When one day they have body odor.
When you can't breathe because you see tail lights fading up the street.
Then there is the tassel on the mortarboard.
And the goodbye on the curb outside of the dorm room.
A little bit every day.
Until they really are gone--and all grown up.
But, if you're lucky, as I am, your child will
do or say something that makes you
realize they'll never forget that you
held them in the middle of the night
and that your heart broke.
And everything will be okay.
Buddy Nathan Alexander Dickerson McCracken,
I love you.
Monday, November 22, 2010
Thursday, November 18, 2010
Oh, Leslie, honey, I LOVE YOU!
On the first Wednesday of every month,
everyone I know is invited over for dinner.
Guests bring a dish to share and a small, handmade gift
to give away.
The "handmade" part stops some people from coming, I think.
Let Leslie inspire you to be
Work through the pain....
Monday, November 15, 2010
I get to hang out with this little girl
in three days.
I can't get this blog post formatted
the way that I want.
I don't care. I get to see this
little girl when she gets out of school
And there's also 6 other people I dearly love who
are waiting my arrival.
Saturday, November 13, 2010
I'm not going to lie.
I invited myself to Julia's birthday party today.
And, oh my goodness, am I ever glad I did.
Let's all have AT LEAST one day a year
to wear a hat like this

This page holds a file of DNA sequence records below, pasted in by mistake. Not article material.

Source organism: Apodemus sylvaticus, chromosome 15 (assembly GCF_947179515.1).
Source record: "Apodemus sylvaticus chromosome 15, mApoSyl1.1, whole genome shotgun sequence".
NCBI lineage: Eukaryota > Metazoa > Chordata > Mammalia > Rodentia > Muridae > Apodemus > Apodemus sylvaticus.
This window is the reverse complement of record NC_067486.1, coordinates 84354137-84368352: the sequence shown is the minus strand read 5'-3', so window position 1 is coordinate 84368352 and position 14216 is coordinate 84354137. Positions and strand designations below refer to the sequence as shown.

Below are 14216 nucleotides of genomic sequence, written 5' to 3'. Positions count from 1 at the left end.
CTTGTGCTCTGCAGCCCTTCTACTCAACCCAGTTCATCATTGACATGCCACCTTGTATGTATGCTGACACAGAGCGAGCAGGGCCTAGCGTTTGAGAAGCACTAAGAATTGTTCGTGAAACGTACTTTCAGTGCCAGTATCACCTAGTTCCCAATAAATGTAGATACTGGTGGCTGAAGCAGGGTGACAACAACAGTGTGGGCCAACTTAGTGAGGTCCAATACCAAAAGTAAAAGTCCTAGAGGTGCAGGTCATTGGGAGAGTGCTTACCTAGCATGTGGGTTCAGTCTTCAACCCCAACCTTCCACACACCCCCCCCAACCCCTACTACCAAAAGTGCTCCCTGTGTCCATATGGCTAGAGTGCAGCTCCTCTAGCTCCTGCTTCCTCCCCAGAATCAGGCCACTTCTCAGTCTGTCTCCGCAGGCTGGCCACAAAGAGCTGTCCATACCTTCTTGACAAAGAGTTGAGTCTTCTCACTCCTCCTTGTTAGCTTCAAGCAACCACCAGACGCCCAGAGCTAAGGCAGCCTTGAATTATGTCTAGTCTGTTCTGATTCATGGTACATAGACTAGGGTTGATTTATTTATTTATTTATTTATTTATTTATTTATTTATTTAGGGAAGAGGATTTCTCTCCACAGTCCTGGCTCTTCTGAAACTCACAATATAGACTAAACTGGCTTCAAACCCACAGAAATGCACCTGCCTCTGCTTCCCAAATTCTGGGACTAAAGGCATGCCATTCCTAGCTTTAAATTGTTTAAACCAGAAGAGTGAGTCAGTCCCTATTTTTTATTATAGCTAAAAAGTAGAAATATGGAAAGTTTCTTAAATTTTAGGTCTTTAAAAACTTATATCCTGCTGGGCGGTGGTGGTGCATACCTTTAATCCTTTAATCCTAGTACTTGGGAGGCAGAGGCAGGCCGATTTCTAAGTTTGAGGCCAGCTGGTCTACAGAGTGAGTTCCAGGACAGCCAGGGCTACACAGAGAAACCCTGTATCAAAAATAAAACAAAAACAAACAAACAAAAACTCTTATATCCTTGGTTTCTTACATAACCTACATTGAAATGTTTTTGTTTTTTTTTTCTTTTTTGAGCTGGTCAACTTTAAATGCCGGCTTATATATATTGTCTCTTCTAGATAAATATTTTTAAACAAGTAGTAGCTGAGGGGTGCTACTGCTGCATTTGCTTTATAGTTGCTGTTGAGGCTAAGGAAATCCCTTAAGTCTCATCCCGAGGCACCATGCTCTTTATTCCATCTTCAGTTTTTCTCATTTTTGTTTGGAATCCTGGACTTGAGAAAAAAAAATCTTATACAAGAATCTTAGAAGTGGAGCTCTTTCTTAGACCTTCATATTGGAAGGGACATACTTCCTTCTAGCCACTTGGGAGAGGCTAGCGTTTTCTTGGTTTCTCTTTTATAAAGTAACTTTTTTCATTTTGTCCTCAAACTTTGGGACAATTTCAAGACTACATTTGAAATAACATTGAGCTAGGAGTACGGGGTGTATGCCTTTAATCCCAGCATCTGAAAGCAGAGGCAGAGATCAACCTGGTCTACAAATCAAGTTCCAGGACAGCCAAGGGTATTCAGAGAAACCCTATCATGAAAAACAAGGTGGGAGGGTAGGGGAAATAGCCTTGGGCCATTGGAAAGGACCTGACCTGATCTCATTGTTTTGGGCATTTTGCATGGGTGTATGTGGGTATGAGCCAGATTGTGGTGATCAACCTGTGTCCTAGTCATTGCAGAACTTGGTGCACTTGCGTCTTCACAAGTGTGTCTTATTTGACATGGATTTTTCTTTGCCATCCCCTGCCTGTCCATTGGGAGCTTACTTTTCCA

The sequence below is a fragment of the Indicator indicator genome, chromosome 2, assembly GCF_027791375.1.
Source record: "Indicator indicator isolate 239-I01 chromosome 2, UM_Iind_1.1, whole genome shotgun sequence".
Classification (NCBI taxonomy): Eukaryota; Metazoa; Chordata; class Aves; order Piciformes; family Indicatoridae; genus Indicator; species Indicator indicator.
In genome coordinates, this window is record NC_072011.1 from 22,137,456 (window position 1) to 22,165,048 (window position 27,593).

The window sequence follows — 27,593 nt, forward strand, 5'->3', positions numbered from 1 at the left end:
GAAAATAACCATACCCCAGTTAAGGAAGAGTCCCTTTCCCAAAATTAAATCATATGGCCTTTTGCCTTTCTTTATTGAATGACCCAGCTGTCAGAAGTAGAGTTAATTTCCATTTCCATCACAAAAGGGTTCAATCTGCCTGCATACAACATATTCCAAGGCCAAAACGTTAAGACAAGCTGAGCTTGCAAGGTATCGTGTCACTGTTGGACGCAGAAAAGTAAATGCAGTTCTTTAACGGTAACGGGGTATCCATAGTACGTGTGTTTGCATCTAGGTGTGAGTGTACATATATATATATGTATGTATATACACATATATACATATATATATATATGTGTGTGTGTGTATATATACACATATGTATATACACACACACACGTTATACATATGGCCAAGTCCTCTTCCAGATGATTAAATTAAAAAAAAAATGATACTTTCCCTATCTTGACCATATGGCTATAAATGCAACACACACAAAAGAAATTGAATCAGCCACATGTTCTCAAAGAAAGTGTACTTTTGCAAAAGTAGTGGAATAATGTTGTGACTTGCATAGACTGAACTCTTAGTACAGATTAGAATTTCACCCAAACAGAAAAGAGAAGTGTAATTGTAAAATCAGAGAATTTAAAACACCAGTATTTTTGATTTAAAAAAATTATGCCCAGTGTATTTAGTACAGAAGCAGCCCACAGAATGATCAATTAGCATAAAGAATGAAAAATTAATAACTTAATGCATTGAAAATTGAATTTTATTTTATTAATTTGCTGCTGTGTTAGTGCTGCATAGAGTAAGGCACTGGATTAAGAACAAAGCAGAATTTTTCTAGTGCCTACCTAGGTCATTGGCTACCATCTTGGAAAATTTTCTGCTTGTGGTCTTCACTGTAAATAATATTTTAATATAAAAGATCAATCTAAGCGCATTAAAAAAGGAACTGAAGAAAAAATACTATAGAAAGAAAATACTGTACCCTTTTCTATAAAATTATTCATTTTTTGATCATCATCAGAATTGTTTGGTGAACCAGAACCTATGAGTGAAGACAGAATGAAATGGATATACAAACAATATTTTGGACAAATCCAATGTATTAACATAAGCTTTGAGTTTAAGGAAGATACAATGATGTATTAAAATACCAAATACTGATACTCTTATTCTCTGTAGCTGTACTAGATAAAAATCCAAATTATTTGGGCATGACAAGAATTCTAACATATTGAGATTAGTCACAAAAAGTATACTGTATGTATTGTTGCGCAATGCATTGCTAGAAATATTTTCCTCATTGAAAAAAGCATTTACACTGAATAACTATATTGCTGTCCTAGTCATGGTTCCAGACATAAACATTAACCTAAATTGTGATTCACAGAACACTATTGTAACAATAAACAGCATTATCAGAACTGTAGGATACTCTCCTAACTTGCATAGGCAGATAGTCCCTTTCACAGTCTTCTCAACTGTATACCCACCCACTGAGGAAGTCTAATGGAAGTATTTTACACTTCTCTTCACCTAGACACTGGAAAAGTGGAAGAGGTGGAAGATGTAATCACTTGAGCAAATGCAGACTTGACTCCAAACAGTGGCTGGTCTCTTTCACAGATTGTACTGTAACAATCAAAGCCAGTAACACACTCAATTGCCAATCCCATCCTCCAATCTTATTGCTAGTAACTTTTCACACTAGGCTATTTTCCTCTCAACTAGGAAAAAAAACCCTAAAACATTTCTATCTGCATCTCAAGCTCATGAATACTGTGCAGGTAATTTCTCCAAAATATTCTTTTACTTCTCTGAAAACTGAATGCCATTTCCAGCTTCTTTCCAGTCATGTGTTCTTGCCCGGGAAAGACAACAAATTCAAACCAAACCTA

and have a cake all to ourselves.
Happy Birthday, Julia.
***It is now the morning after the party and I'd just
like to say that my imploring you to have your own
birthday one day a year illustrates that I give myself a
little too much credit. You'll probably have a birthday one day a year
whether you read this blog or not. Please enjoy it.
Best in Show Candidates
I'm lucky enough to be the Executive Director
at Richmond Animal League (RAL). I do not
know how it happened, and I tried to talk
them out of it. But here I am!
Founded in 1979,
RAL is the area's longest operating
no-kill shelter. Our mission is
Providing hope, help, and homes for
animals in need.
Our biggest fundraiser of the year is an
event we call Best in Show.
We round up seven candidates
(who happen to be humans--don't hold it against them)
to vie for the coveted title of Best in Show.
These candidates embark on their own
fundraising campaigns, and for 10 weeks
become obsessed with raising as much money as
possible before we come together for a
Grand Finale. Every dollar is a vote and we tally it all
up to determine the victor.
The winner gets the following:
her mug on a Richmond billboard,
a $12.99 tiara from Party City,